UK Green Investment Bank – Examining the Case for Continued Intervention

By Daniel Radov, Alon Carmel and Clemens Koenig

The Situation

The Green Investment Bank (GIB) was set up by the UK Government in 2012 to accelerate investment in green infrastructure sectors. The rationale was to address the market failures that prevent the financial markets from providing sufficient capital to green infrastructure projects to meet government targets. GIB was allocated £3.8 billion to invest in the green economy in four sectors—offshore wind, waste and biomass, energy efficiency (non-domestic), and small-scale renewables.

NERA's Role

NERA was commissioned by the UK Government and GIB to evaluate how well GIB fulfilled its mandate. In particular, NERA considered the extent to which GIB had been successful in mobilising additional private capital from the world’s financial markets to invest in green infrastructure in the UK. The NERA project team was supported by Clean Infra Partners, a climate finance advisory firm. The report was written before the Government decision was taken to privatise GIB (it was sold to Macquarie in mid-2017).

The Result

NERA concluded that there was robust evidence to suggest that GIB had indeed “crowded in” significant amounts of private capital into the green infrastructure sectors, while adhering to its requirement to be “additional” and not offer terms below market rates (“green and profitable”). Without GIB, the finance for these projects would potentially not have been provided, or would have been delayed or invested at a higher cost of capital. With £1.6 billion of direct project investments (by mid-2015), GIB managed to mobilise private capital co-investments of £5.6 billion. This is equivalent to a mobilisation rate of 3.4, though there is significant variation across projects and sectors. The mobilisation rate was highest for waste and biomass, followed by offshore wind. The mobilisation rates for small-scale renewables and energy efficiency were far lower.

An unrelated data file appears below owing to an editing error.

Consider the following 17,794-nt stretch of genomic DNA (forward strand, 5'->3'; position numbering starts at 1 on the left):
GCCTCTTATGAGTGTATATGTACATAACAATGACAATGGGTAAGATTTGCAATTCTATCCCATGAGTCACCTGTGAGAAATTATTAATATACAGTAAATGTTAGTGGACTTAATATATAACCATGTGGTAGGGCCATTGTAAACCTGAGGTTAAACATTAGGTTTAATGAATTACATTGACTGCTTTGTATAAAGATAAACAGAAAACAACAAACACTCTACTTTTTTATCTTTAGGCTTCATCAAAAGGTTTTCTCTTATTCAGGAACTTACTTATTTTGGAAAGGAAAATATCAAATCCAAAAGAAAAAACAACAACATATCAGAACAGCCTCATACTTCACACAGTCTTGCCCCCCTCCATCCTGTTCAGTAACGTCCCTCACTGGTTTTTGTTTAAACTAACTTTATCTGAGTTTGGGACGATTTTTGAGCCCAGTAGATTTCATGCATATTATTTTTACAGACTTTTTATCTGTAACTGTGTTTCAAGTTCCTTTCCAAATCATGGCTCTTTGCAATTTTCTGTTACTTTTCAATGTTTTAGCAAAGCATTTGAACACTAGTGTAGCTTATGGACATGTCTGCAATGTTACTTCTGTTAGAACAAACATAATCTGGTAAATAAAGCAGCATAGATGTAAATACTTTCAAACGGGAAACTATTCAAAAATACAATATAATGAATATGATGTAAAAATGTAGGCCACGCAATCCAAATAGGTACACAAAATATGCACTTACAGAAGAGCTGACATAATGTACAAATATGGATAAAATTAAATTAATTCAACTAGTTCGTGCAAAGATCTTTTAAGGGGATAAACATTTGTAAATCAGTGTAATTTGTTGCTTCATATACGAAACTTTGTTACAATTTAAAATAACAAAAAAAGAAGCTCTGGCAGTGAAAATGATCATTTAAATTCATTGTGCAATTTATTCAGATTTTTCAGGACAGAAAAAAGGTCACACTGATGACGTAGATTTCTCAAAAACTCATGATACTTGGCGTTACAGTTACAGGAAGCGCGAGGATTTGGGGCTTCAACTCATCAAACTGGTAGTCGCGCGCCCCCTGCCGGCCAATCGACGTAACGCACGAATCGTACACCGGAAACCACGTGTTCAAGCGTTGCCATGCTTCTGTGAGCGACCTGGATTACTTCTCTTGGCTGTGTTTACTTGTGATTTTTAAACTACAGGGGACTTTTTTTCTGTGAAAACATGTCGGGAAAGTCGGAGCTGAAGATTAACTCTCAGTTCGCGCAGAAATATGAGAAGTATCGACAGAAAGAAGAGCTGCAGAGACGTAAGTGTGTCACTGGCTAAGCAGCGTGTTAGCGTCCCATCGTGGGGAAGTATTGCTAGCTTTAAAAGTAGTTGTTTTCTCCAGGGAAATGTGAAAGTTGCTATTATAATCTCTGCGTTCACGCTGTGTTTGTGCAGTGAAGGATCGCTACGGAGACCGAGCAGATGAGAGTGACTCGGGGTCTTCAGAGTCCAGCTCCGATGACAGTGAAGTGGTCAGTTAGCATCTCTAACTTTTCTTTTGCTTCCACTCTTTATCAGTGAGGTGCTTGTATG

Key Findings 

  • GIB helped to reduce various barriers to investment across the green economy, attracting private sector capital that otherwise may not have been invested—or that might have been invested with some delay, or at higher cost. 

  • GIB successfully addressed temporary liquidity barriers in the offshore wind, waste, and bioenergy sectors, where it deployed substantial capital. GIB was less able to identify suitable projects and invest as much capital in the non-domestic energy efficiency sector, and was only active in the small-scale renewables sector for a relatively short period of time. 

  • GIB’s initial investments were in less risky projects, but it then moved to deploy capital into projects with more risk. GIB helped other investors assess the risks of investment, drawing on deep specialist knowledge of its core sectors that other financial institutions lacked. Partners trusted GIB as an experienced, knowledgeable broker, and this trust was enhanced by GIB’s commercial stake in the investments (providing “skin in the game”). 

  • Some market participants suggested that in the future, GIB could take on even more risk, and could be more aggressive in pushing the boundaries of the requirement that it invests on commercial terms. For GIB to have a significant impact on non-domestic energy efficiency, many felt it should take on additional risk or provide concessionary finance of some kind.   

  • If the Government were considering an expanded role for GIB across other sectors, it would need to ensure that clear policy targets were already in place, as a financial institution on its own cannot substitute for such targets.